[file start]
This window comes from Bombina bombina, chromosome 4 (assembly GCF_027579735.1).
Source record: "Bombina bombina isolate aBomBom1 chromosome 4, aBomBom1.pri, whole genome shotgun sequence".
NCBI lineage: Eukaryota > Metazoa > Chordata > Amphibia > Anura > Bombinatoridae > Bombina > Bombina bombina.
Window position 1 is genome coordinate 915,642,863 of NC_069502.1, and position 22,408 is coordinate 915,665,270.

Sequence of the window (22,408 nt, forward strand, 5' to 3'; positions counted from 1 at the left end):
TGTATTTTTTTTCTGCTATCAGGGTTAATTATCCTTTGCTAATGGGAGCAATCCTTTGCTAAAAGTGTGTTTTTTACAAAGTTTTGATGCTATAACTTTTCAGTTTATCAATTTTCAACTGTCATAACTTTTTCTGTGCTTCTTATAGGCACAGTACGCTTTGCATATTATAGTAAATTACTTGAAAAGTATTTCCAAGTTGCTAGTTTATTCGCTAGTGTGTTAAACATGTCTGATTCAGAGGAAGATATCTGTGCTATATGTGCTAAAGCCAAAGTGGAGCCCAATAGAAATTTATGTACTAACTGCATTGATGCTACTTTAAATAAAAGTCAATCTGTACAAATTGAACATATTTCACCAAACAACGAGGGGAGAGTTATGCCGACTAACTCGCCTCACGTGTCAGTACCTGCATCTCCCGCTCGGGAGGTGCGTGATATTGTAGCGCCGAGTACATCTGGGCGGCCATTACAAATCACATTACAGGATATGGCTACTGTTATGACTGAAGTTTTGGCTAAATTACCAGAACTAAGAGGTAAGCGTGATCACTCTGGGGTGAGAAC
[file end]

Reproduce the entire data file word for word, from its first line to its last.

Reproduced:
This window comes from Bombina bombina, chromosome 4 (assembly GCF_027579735.1).
Source record: "Bombina bombina isolate aBomBom1 chromosome 4, aBomBom1.pri, whole genome shotgun sequence".
NCBI lineage: Eukaryota > Metazoa > Chordata > Amphibia > Anura > Bombinatoridae > Bombina > Bombina bombina.
Window position 1 is genome coordinate 915,642,863 of NC_069502.1, and position 22,408 is coordinate 915,665,270.

Sequence of the window (22,408 nt, forward strand, 5' to 3'; positions counted from 1 at the left end):
TGTATTTTTTTTCTGCTATCAGGGTTAATTATCCTTTGCTAATGGGAGCAATCCTTTGCTAAAAGTGTGTTTTTTACAAAGTTTTGATGCTATAACTTTTCAGTTTATCAATTTTCAACTGTCATAACTTTTTCTGTGCTTCTTATAGGCACAGTACGCTTTGCATATTATAGTAAATTACTTGAAAAGTATTTCCAAGTTGCTAGTTTATTCGCTAGTGTGTTAAACATGTCTGATTCAGAGGAAGATATCTGTGCTATATGTGCTAAAGCCAAAGTGGAGCCCAATAGAAATTTATGTACTAACTGCATTGATGCTACTTTAAATAAAAGTCAATCTGTACAAATTGAACATATTTCACCAAACAACGAGGGGAGAGTTATGCCGACTAACTCGCCTCACGTGTCAGTACCTGCATCTCCCGCTCGGGAGGTGCGTGATATTGTAGCGCCGAGTACATCTGGGCGGCCATTACAAATCACATTACAGGATATGGCTACTGTTATGACTGAAGTTTTGGCTAAATTACCAGAACTAAGAGGTAAGCGTGATCACTCTGGGGTGAGAAC